New Standards Improve Jacksonville Afterschool Programs

May 9, 2014

Jacksonville officials say they’ve been successful in creating higher quality standards for the city’s afterschool programs, but there’s much more work to be done.

More than 300 people attended forum on local afterschool efforts held at the Prime Osborn Convention Center
Credit Rhema Thompson

“We want to measure and make sure that the quality of the afterschool programs are strong,” said Jacksonville Mayor Alvin Brown. “So how many kids are attending the program. Are they graduating from high school? Are they dropping out?..We want to make sure kids are learning.”

The New York-based Wallace Foundation gave Jacksonville a $765,000 grant in 2012 to improve the programs and their outcomes. The D.C.-based National League of Cities Institute for Youth partnered with the agency to provide the city leadership support.

Friday morning, Brown and the Jacksonville Children’s Commission hosted members of the Wallace Foundation, the National League of Cities and about 300 local stakeholders to examine where the city stands halfway into that initiative.

Jon Heymann, CEO of the Jacksonville Children’s Commission, said the city has come a long way since he helped develop its first four afterschool programs in 1999.

“I remember those days, because it was a wild ride,” he said. “Schools were not used to people coming in. They were not used to three hours every single day of the week, somebody else occupying their school building.”

Now, there are more than 60 city-sponsored afterschool programs serving more than 1,200 kids, and a wait-list of students, parents and principals wanting to get involved.  

Over the last two years, the city has adopted a uniform set of statewide standards from the Florida Afterschool Network to implement in its afterschool programs and plans to assess them through afterschool assessment system pilot.

“We’ve seen some schools go from F to A and they credit, in part, the afterschool programs,” Heymann said.

Friday’s forum comes on the heels of discouraging reports about where student achievement currently stands in Florida.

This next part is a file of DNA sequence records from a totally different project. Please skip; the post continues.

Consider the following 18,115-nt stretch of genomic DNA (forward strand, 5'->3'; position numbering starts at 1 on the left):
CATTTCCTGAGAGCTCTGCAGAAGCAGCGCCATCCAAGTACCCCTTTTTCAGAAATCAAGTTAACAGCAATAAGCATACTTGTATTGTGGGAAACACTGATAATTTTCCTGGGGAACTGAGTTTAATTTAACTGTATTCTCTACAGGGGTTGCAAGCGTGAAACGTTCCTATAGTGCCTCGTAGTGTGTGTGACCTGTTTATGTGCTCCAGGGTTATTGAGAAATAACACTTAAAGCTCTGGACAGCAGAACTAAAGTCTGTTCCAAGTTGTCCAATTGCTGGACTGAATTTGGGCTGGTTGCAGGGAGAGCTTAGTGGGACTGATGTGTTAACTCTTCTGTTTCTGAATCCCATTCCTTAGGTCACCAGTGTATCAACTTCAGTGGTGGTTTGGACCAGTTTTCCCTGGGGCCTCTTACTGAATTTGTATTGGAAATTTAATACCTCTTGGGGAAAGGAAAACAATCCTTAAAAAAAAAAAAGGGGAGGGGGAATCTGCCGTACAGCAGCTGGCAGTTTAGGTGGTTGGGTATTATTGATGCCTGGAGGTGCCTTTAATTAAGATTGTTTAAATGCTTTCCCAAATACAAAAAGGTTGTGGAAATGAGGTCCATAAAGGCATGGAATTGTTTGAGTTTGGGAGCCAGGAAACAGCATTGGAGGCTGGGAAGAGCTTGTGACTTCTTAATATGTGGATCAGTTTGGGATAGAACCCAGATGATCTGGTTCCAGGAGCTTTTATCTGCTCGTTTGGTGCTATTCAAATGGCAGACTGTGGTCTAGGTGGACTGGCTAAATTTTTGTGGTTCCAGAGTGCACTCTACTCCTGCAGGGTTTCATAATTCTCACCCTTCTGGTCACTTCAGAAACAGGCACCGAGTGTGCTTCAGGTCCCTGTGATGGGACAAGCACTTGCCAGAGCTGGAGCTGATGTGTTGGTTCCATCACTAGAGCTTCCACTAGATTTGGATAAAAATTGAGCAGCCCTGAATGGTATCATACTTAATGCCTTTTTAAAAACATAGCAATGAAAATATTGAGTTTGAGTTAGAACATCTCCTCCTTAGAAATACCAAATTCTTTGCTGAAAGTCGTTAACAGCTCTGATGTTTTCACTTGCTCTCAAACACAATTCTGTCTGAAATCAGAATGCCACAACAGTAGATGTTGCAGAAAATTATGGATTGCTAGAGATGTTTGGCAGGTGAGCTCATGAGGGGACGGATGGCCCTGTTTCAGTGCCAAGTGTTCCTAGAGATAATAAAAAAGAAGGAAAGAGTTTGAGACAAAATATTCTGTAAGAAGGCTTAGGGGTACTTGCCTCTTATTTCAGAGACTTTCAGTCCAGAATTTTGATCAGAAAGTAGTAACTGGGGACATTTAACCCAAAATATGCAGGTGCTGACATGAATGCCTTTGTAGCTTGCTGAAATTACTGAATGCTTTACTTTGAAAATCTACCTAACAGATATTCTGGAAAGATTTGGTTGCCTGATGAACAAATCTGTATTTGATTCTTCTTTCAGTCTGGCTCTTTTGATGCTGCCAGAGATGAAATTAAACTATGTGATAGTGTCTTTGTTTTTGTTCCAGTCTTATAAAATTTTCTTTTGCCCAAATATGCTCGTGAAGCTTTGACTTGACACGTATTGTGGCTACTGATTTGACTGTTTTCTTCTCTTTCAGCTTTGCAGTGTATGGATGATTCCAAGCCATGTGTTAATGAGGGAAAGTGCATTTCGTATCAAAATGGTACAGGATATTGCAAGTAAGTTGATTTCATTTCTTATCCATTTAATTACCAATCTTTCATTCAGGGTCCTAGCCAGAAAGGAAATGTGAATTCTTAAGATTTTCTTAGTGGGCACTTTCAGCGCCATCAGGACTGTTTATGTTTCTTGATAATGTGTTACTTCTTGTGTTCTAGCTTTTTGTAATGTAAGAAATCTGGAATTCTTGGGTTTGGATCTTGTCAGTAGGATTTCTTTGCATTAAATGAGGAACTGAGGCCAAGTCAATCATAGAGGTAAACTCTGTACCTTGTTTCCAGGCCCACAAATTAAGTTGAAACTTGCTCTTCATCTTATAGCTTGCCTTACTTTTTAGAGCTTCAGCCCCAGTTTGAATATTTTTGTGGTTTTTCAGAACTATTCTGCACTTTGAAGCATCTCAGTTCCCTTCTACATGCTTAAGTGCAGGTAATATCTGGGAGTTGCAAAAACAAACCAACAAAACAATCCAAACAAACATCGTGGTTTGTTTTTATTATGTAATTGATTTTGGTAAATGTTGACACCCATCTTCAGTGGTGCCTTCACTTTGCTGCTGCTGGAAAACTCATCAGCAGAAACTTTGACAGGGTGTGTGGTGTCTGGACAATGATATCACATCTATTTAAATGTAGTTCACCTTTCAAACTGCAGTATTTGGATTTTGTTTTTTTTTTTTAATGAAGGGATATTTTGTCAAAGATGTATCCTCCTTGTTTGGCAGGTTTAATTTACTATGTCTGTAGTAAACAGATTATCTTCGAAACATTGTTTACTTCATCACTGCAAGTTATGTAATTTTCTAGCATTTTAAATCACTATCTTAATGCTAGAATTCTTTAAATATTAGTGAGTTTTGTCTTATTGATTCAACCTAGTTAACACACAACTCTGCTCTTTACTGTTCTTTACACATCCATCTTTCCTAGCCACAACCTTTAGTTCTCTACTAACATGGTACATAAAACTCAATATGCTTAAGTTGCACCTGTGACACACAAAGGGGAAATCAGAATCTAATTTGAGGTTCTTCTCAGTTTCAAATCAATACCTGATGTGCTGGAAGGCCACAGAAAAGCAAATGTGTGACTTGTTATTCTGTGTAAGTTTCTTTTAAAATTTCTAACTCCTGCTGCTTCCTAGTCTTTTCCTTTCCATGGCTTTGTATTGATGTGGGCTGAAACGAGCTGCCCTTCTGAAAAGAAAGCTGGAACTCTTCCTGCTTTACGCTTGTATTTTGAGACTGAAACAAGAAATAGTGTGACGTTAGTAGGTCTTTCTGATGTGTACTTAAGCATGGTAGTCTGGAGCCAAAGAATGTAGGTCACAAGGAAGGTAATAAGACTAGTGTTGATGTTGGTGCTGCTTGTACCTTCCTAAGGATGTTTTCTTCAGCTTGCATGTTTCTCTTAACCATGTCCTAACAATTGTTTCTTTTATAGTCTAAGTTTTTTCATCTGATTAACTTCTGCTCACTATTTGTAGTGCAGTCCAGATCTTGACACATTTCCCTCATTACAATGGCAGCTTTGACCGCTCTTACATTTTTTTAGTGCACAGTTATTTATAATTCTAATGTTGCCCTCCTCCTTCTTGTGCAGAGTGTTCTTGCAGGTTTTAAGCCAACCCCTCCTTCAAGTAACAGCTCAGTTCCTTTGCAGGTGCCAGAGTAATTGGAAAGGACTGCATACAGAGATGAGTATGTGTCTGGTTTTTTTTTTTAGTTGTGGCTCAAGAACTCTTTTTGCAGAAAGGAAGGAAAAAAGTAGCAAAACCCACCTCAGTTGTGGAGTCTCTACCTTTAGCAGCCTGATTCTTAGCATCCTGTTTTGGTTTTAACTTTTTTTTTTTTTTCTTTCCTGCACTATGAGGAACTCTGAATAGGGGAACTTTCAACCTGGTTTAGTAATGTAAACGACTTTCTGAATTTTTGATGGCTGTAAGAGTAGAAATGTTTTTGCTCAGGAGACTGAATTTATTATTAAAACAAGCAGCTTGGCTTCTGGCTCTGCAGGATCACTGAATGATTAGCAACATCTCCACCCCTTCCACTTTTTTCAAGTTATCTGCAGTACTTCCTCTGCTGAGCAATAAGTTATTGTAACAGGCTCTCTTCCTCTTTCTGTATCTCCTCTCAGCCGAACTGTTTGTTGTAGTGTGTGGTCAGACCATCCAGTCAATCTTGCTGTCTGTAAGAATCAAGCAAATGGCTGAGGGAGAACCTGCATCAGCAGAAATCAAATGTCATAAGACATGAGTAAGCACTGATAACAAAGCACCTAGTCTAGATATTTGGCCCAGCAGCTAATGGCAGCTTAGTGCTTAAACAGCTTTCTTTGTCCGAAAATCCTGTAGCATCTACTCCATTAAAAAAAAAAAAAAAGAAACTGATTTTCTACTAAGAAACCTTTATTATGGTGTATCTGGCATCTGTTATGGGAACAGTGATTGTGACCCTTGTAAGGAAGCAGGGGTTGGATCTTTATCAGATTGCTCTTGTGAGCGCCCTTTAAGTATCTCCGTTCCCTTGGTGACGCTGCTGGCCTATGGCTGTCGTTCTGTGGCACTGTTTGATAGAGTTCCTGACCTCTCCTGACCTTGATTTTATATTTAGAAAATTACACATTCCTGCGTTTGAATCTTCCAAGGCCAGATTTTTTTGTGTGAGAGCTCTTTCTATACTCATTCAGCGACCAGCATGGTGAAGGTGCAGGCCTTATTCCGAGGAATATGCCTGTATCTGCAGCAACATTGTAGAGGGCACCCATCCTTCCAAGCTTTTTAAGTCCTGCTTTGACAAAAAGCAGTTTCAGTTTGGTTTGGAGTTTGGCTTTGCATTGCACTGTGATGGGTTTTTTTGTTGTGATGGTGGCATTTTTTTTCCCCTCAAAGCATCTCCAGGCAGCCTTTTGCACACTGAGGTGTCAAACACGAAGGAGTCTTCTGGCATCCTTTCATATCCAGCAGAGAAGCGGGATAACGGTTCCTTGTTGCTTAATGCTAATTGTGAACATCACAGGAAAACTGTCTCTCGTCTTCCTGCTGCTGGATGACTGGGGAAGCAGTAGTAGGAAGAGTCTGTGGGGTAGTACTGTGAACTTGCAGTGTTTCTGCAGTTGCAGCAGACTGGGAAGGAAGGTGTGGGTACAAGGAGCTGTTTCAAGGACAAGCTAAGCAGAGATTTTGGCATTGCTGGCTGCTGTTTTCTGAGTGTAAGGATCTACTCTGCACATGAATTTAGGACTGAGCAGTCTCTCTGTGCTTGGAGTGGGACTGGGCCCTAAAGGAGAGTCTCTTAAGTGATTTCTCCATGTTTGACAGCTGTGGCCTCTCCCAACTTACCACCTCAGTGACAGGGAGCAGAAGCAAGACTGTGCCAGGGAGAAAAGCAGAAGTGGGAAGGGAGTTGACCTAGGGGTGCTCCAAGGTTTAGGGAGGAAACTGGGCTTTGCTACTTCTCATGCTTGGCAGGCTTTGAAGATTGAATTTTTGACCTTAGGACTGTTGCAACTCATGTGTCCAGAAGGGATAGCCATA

The state’s high school graduation rates at 75 percent rank among the lowest in the nation, according to a report released last month at the GradNation Summit in Washington.

The national average is currently 80 percent, and Duval County Schools’ graduation numbers lag further behind at 72 percent.

And this week, the National Assessment of Educational Progress—widely referred to as the nation’s report card—released exam results showing that only 19 percent of Florida 12th graders were proficient in math compared to 26 percent nationwide.  Likewise, 36 percent of Florida students were proficient in reading compared to 38 percent nationally.  

Research over the last decade suggests that afterschool programs can impact a student's academic, emotional and physical well-being.

“We know that students that participate in quality afterschool programming at about half the rate of their more affluent peers,” said Priscilla Little, Initiative Manager at the Wallace Foundation. “When you network programs together you can really help improve access and therefore, close the opportunity gap.”

Brown said he is hoping work to close the gap will translate into higher graduation rates in the city. Earlier this year, the city announced it was partnering with America’s Promise Alliance  to achieve a 90 percent graduation in the city rate by 2020.

“Working with afterschool programs, focusing on education and high school dropouts, all of this, there’s a strong correlation and that’s why this is so important to really focus on and drill down and be more strategic,” Brown said.
 
Members of the city’s Children’s Commission said they hope to expand their afterschool programs to five more schools by next year.

Commission head Jon Heymann said the long-term goal is to expand the programs to every school in the district. That would essentially mean doubling the number of programs offered now and an additional $12 to 15 million in funding.

“If somebody came up and wrote a check on a hood of a car, I would say ‘thank you very much for that,’and it would take one minute,” Heymann said. “To convince a community that this is an absolute essential in the life of a child…this is the beginning of it.”      

You can follow Rhema Thompson on Twitter @RhemaThompson.